In this first couplet of “Cold Feet,” Sedarat makes an unexpected rhyme and plays with various meanings of “feet.”

Romantic love and wine, and both as vehicles of experiencing the Divine are traditional ghazal topics. An example from this collection is “Disease of Self”:

The world’s infected. A disease of self.
O divine love, grant us release of self.

This first couplet is very straight-forward, almost somber. Here are two more, the fifth and the last:

At the bare minimum, serve each other
As co-workers, fire the big cheese of self.


I’m somewhere folded between my childhood
And future, wrinkling this faint crease of self.

(Note that Sedarat uses the simple first-person pronoun for the “pen-name” of the traditional form.) The last image has a tactile, kinesthetic quality that expresses well the sense of “self” in this ghazal.

What about the “Games”?

What indeed. Twelve of the ghazals are titled “Ghazal Game” with a number and further title specific to that poem. Some sample titles:

  • “Ghazal Game #2: Pin the Tail on the Middle Eastern Donkey”
  • “Ghazal Game #5: Product Placement”
  • “Ghazal Game #6: Hangman”
  • “Ghazal Game #9: Illustrate the Comic Strip”

“Ghazal Game #5″ gives, in ghazal form, instructions for a game of hangman. Here’s the first couplet:

First, hang your head like Hester Prynne’s letter
In shame. You belong to her sin-letter.

And the third:

If some nun wants to sign the cross over
Your unchristian, heathen heart, then let her.

As well as the “Ghazal Games,” there are experiments such as “Inverted Ghazal” and “Vertical Ghazal.” “Inverted Ghazal” puts the repeated word and monorhyme at the beginning of the first line of each couplet, rather than at the end of the second. On reading it outloud, one will hear how the effect still is that of a ghazal. “Vertical Ghazal” is exactly that, each line printed vertically a letter a time, with a first visual impression like Japanese or Chinese calligraphy. This ghazal also relates to concrete poetry in its use of the visual.

Not All Fun and Games

I do not want to leave the reader of this review thinking that Roger Sedarat’s Ghazal Games is all fun and games, playful versions of ghazal. (Not that there’s anything wrong with being playful!) There are more serious ghazals here as well, although they are not without their playful moments. An advantage of the disjunctions between couplets is that tone can shift drastically. For example consider “Martyr’s of Iran” and “My Father’s Face.”

Here are three couplets from “Martyrs of Iran”:

Forget their sins in this transient world.
The spilled blood absolves martyrs of Iran.

Basiji kids buy toy Evin prisons
Where you torture doll-martyrs of Iran.

The thread of incense spelled Allah’s ninety-
Nine names, linked to all martyrs of Iran.

This topic is grim; Evin Prison has been a site of brutality since the time of the Shah. The couplet mentioning it shows how adult actions affect children, suggesting the transmission of brutality through generations.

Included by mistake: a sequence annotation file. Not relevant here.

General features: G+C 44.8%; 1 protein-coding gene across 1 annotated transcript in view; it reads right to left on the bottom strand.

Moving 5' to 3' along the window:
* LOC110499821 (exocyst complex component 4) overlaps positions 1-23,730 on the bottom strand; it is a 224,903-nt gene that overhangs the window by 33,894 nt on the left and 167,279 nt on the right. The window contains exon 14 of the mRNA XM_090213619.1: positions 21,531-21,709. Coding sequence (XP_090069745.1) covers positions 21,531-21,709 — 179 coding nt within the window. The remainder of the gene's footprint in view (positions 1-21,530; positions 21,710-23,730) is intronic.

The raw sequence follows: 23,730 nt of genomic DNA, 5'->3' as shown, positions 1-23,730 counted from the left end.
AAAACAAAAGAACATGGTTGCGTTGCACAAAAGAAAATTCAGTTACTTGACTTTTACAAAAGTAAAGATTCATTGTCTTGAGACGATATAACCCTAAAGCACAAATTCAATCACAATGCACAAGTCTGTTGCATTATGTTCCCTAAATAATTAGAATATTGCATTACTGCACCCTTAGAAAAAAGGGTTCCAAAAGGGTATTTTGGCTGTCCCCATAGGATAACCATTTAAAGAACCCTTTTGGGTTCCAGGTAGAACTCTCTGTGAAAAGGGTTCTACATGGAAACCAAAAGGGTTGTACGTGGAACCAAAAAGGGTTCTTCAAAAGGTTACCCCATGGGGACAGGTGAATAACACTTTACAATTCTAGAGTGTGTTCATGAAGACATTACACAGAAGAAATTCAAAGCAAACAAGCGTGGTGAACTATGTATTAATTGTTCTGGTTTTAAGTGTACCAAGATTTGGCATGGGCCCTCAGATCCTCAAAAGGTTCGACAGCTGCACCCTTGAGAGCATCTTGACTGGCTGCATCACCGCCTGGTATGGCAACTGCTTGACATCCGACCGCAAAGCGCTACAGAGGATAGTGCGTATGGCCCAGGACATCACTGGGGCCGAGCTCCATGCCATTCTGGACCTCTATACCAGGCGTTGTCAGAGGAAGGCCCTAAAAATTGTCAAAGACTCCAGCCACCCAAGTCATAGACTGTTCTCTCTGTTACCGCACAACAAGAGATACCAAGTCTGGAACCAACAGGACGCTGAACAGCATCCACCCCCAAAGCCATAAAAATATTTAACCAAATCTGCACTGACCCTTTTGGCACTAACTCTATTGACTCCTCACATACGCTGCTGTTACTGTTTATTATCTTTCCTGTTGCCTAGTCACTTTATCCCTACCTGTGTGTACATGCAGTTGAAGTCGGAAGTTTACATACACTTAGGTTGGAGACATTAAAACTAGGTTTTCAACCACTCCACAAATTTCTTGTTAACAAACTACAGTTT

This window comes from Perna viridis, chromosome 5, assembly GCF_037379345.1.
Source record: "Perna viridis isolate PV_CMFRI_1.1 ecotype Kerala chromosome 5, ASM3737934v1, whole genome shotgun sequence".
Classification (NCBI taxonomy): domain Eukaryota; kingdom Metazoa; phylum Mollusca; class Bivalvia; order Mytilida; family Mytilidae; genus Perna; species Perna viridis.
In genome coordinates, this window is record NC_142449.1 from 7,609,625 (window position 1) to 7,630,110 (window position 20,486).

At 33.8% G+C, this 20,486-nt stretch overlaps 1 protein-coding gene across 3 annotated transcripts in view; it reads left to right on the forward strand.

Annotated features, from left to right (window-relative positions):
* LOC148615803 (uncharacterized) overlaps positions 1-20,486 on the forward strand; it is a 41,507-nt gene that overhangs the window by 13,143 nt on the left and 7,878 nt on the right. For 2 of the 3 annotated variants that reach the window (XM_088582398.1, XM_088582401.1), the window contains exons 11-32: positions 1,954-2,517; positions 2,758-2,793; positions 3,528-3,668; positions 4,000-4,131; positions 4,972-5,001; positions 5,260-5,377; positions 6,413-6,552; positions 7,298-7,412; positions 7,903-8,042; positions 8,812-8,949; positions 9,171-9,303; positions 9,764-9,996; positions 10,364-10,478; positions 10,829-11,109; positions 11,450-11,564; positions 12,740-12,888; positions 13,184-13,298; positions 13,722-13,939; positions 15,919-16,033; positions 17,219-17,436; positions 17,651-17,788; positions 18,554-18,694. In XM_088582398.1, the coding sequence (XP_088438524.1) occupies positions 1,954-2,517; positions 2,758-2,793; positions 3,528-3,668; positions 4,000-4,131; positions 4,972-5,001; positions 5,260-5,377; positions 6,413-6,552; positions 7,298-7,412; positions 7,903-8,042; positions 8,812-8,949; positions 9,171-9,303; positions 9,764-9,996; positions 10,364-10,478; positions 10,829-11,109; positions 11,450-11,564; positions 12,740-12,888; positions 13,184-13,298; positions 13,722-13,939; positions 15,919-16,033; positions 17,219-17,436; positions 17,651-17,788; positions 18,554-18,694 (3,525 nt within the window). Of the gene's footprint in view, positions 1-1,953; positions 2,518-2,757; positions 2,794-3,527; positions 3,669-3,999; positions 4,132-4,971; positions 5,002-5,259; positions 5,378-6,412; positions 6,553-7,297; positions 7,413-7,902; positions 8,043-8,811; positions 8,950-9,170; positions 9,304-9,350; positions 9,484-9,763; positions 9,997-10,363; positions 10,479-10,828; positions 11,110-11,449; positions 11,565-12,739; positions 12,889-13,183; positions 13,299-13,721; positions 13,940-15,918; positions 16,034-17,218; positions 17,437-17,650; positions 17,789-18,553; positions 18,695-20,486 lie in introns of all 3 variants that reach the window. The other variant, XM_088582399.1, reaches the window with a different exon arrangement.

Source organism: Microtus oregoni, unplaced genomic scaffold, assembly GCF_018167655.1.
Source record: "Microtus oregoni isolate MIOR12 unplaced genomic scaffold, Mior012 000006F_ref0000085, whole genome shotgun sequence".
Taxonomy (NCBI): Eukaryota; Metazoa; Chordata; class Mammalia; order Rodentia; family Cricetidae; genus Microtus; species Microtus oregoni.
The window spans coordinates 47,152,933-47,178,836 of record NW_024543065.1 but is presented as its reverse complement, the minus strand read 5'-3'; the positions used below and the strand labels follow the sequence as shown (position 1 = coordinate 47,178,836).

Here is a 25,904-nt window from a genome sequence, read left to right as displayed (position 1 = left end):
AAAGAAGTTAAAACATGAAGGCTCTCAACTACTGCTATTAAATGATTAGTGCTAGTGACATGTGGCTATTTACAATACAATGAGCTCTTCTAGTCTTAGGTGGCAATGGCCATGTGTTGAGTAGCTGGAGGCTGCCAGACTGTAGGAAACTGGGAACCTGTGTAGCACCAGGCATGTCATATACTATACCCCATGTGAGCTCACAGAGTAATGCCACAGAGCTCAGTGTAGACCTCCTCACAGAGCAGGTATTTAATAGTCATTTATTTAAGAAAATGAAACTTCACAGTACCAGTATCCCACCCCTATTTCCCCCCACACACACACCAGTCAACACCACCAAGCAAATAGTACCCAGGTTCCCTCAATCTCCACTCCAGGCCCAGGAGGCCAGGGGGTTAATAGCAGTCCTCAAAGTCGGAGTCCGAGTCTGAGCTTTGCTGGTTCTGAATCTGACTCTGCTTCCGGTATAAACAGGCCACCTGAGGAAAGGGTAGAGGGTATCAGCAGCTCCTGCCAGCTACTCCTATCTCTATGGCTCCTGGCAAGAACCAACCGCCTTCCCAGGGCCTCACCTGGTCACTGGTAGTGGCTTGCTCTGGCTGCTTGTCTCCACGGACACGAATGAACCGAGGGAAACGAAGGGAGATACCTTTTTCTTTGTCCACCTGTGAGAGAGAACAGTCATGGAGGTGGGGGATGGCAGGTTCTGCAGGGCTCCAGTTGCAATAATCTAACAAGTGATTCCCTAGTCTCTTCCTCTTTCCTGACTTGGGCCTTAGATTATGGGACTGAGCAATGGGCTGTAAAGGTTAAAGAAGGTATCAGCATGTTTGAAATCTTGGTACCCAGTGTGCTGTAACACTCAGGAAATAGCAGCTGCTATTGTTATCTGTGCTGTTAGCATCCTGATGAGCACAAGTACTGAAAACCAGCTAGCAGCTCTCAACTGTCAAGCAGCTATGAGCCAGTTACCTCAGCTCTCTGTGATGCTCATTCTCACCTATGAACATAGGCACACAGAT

In “My Father’s Face,” Sedarat explores the links between generations:

At the end of his life, my father’s face
Appears in my mirror (my father’s face).

There’s much else in this rich ghazal; this opening couplet expresses tenderness and the bemusement a man has at “seeing” his father’s face in his own. Further, there is also the deft handling of the radif (repeated phrase), which must be at the end of each line of the first couplet. The parentheses emphasize the reflection, the doubling of the image.

Poets writing in English have dabbled in the ghazal form for sometime. The late Agha Shahid Ali was distressed at the ignorance of some of these poets and vigorously explained and advocated the traditional Persian form. I first learned of ghazal in Lynx in the mid-1990s; that information was very incomplete. I began The Ghazal Page in 1999 to explore the possibilities of the ghazal as a form for English poetry. This background is simply to make the point that the ghazal has been established as a form for poetry in English. Roger Sedarat’s Ghazal Games is an outstanding example of the genre. May it be followed by many more.

Poems by David Jalajel in Shampoo Issue 39

Poems by David Jalajel in Shampoo Issue 39.

The two pieces published in Shampoo 39 are haibun, a form developed in Japan, combining prose and haiku. Jalajel’s pieces use the form to explore experimental syntax. Reading them you will find your expectations defeated by shifts of content/image. Yet, if the reader reflects, as one should, on these pieces, one will see that the sequences of images make sense beyond that achievable by a more normal approach.

It might help if you think of a word, a phrase, an image as having two contexts, a horizontal context and a vertical. For example, the word “drill” might be used in a dental context but the writer could leap to a different context, say agricultural:

The dentist’s drill prepares the field for rotating crops.

— just a lame example of mine but read Jalajel’s haibun with this leaping of semantic fields in mind.

David Jalajel is a contributing editor of The Ghazal page, whose research on the ghazal form enriches our understanding and whose own ghazals challenge us to extend our own practices.